Last night I took part in a Groundhog Day celebration, and drank my share in what was a very fun night.  I didn't quite feel sober enough to get home around the time that others were leaving to walk/drive/call a taxi back to their homes.  This put me in a position I never cared for, which is the last one left at the party.  On top of that, my getup was more formal, which is due to the Bill Murray theme (I chose Herman Blume of Rushmore).

    I had already called my tab, so I had walked out of the bar, and decided to sit down on what was practically a stoop on North Street.  I just sat there for at least ten minutes, watching some of the townspeople venture to the next stop on their after hours journeys, sitting there looking like a bit of a dunce in an empty suit.  I think I got a couple weird looks as well, as if I was some drunk down on his luck.  I start thinking of life like a movie and this is the part where I look bewildered as I walk away from the camera, and then take a seat.  Camera comes close to my face, bringing me to this point.

    A significant amount of aspies that I have met in person like to observe people on a daily basis, much like many an NT will want to sit and look at the world.  I often do it because some concepts are still so alien, especially when I'm not totally in my element.  When others are off on an adventure for their night, they don't expect a man to sit on a corner looking at stars and buildings semi-intently.  I question if I would be considered one of the following as a man sitting on the corner without any props:

    1. Some person stalking a woman to take home late in the night.
    2. The wino looking for his next drink and is totally confused.
    3. A person waiting for just the right taxi but forgetting how to chase one down.
    4. A vigilante on the stakeout at such a late hour, hiding in plain sight.
    5. An overall creep.

    It's not a great distinction.  On the flip side, I also know that not everyone thinks I'm one of the above, just one of the night souls.  It's not the movie that I see myself in, but the action of sitting.  The one common ground with aspies?  We're often acting like scientists, conducting our own little experiments on each person and place, and no one knows it.  Which is just how we like it.  At the same time, I pick these moments to sit and think about something happening in my life, and possibly relating to someone else when I look around, rather than staring at a crack in the sidewalk.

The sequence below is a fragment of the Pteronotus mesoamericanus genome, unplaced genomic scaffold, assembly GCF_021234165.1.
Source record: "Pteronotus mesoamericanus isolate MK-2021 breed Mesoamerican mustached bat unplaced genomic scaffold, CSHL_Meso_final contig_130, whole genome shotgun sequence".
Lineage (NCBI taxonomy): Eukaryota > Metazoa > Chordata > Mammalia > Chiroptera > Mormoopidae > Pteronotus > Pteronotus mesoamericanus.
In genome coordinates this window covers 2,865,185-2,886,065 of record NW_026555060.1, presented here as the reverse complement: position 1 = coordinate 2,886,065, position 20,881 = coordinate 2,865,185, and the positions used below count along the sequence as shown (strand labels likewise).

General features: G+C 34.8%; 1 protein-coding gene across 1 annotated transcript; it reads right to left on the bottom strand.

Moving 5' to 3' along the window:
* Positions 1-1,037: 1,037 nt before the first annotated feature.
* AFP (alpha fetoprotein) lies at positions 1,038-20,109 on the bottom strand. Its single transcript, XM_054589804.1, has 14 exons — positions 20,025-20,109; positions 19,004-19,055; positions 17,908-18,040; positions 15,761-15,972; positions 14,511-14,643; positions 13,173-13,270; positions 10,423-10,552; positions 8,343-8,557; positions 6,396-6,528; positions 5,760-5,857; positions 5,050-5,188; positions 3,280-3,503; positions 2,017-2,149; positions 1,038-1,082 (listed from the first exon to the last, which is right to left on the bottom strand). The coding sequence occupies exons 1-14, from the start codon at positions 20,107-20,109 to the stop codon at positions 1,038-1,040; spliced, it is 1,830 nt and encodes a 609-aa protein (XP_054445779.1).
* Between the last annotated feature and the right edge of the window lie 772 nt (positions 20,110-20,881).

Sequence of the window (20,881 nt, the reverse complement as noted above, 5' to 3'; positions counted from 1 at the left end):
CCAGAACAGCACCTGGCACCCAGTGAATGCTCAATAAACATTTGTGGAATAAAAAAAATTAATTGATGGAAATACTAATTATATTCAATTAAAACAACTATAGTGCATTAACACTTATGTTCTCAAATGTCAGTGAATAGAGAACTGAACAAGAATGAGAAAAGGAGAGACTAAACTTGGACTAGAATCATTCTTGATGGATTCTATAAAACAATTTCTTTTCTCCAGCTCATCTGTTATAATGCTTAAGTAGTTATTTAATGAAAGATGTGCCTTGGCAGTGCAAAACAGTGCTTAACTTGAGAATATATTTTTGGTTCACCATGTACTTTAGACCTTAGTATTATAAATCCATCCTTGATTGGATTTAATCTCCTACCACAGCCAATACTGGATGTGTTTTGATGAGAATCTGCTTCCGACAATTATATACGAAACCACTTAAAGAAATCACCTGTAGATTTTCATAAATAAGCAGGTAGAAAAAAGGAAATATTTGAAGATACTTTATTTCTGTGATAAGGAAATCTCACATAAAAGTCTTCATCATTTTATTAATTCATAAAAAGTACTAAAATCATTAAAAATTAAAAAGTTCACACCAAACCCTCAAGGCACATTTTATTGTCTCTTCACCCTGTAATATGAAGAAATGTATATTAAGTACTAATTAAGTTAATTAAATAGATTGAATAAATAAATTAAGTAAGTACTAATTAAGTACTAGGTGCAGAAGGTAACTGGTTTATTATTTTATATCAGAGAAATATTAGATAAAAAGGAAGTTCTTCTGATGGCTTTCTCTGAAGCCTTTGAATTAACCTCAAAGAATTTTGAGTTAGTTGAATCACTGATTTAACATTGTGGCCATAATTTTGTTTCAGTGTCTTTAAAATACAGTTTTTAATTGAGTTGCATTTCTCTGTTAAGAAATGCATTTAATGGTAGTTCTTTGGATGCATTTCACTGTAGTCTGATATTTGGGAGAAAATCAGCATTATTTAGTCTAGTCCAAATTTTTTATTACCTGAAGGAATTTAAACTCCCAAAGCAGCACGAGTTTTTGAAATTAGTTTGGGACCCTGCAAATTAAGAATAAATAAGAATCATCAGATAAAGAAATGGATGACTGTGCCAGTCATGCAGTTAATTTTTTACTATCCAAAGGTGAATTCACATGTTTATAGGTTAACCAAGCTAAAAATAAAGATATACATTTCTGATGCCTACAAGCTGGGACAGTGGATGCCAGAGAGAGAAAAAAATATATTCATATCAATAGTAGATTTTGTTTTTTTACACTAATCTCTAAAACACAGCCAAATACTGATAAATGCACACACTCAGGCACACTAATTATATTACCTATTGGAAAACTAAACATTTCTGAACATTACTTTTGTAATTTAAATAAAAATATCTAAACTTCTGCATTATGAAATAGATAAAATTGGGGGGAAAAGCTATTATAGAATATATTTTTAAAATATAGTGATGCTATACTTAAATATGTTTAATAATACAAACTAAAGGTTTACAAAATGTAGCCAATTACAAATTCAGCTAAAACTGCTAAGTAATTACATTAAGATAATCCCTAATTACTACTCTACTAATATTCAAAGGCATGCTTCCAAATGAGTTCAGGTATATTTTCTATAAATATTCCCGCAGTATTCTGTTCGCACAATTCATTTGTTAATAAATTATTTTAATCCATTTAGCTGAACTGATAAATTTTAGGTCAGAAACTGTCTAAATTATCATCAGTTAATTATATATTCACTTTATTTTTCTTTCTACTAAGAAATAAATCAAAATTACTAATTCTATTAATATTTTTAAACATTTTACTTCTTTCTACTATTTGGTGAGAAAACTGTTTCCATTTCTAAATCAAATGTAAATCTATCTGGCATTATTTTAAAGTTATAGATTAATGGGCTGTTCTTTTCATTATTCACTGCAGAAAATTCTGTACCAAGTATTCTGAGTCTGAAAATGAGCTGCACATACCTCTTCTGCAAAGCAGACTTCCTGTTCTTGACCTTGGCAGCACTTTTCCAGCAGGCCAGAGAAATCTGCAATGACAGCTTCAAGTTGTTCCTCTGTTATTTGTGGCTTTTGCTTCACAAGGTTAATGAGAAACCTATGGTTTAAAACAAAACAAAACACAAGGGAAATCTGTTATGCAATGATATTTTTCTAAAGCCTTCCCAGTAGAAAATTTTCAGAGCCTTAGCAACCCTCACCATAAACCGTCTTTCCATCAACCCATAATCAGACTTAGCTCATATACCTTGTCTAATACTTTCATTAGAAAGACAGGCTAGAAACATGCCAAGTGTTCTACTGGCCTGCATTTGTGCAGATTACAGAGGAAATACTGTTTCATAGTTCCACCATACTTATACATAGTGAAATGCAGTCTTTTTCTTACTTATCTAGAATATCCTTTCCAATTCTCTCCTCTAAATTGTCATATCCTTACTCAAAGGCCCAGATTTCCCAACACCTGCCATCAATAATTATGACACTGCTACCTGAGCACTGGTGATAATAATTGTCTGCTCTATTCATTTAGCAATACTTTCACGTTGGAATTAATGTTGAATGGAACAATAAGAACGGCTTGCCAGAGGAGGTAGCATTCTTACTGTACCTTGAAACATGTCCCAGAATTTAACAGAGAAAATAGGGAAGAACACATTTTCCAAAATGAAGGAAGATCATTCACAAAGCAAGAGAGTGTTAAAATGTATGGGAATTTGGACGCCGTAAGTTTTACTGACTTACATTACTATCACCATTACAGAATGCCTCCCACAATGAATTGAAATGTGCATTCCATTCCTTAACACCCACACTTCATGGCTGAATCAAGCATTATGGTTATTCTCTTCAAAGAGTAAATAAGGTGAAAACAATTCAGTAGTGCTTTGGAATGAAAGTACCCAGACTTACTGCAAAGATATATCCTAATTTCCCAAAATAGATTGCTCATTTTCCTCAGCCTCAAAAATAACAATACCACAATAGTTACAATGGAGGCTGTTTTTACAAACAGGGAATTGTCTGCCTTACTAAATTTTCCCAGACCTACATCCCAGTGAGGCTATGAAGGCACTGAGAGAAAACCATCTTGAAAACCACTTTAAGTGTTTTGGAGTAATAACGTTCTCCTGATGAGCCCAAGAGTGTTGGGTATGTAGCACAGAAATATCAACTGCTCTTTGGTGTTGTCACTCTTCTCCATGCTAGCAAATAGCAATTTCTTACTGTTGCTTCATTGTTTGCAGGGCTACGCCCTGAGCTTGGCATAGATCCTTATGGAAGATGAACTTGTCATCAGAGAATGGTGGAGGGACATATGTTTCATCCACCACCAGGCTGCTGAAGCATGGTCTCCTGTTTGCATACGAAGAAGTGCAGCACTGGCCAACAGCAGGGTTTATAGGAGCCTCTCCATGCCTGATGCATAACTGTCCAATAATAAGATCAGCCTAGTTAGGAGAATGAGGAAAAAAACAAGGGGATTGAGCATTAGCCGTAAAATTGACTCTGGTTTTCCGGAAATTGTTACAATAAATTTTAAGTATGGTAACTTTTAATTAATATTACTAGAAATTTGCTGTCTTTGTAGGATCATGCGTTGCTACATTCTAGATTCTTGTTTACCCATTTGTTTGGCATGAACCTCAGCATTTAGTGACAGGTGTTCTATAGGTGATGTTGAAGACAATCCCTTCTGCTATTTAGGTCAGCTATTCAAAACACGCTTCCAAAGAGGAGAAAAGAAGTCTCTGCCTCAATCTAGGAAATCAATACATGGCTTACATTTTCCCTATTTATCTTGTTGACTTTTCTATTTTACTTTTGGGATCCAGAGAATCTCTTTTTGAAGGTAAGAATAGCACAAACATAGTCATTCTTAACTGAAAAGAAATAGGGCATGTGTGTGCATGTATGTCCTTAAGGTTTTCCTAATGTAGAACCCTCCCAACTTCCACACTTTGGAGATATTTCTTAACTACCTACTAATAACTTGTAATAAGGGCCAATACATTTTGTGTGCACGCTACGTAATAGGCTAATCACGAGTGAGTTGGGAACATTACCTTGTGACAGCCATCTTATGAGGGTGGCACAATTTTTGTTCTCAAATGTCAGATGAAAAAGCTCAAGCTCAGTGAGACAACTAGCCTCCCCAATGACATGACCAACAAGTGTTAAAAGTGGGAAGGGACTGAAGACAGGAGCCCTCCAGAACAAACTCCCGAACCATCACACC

I like to sit down at any time and unwind, like an NT probably does.  As established before, I'm a loner by nature, and it's nice to sometimes sit around and have those uninterrupted moments of introspection.  It's just that I won't always do it at the hours I expect to people-watch.  All because of the movie in my head, when the scene starts with me asking "how do these people do whatever they do?"  Cue the lab.

    Wednesday, January 11, 2012


    A new year is here, and I finally have something to write, or at least a series of discombobulated thoughts, coming out like Pez candy.  It begins with a dispenser.
    • I don't always know what to talk about as the year of the outlandish is upon us.  According to the Mayan calendar, we're doomed.  Here's the thing..I'm not one to believe in stuff like the calendar, but I am one to take someone trusted seriously when they attempt to get me to believe anything.  So it's like an inconsistent gullible nature.  I'm one of those types who would prefer to believe the best in people.
    • Moving is something I have become used to; I was very happy to return to Philadelphia for break, but in another example of what someone once called 'autistic maturity,' I was actually quite happy as soon as I returned to Raleigh.  It's really become a home to me, as has the Southern Pines area...that whole US-1 corridor feels like home now.  I used to think I would never leave PA, but that mindset changed in summer 2010, and my job situation (combined with the job situation of a significant other) led me to actually change states.
    • Despite that, I am dreading filing my may get a couple phone calls.  However, I feel less of a need to call my mother than I used to, which makes me happy since many of us have that need to rely on our caretakers.  Never a bad thing, but also nice to truly feel like an independent.
    • I somehow drifted away from a list-making compulsion for the first time in...well, the first time ever.  No year-end albums list, no actual top five ranking (only that certain items would be 'top five' in a category).  I moved away from that since I was now at a longer distance.  When I came home I felt more of a need to speak up, but the familiarity allowed me to fall back into an old habit.
    • I finished a course in CSS/XHTML via Sandhills Community College, my first time in a school setting since, well, my college graduation (I don't count some of those Comcast University training seminars).  This wasn't a tough course and was more instruction on a new language (not very abstract), yet the work I did have to put in made me feel like I could still pursue graduate school.  Now I need to get ready for that wake-up call later this year.  GRE prep is about to begin later this month.
    • Going back to the moving, I have still not participated in any autism-spectrum-related organizations, especially since I left two local chapters behind (though one comes from a continental organization).  I would still love to set up a Triangle chapter for the GRASP partnership once I am comfortable and have some help, but I'm concerned about how long I will be spending in North Carolina (whether it is Raleigh, Chapel Hill, Apex, or even Greensboro), stretching myself thin in terms of time, or possibly trying to run it too much like the Philadelphia chapter (Bob gives me a high standard to live up to...if he's reading this, he deserves even more props than he likely already gets). Here's hoping I can balance this.
    • They call us creative, but not focused.  I'm creative enough to almost have an EP of musical beats and breaks finished, but not focused enough to have it done yet.  My goal is to finally have it out this spring, and hopefully to get a few people to listen to my 'side project' which my brother's rap career helped inspire.
    Otherwise, I'm out of things to say.  I'll likely post again by February!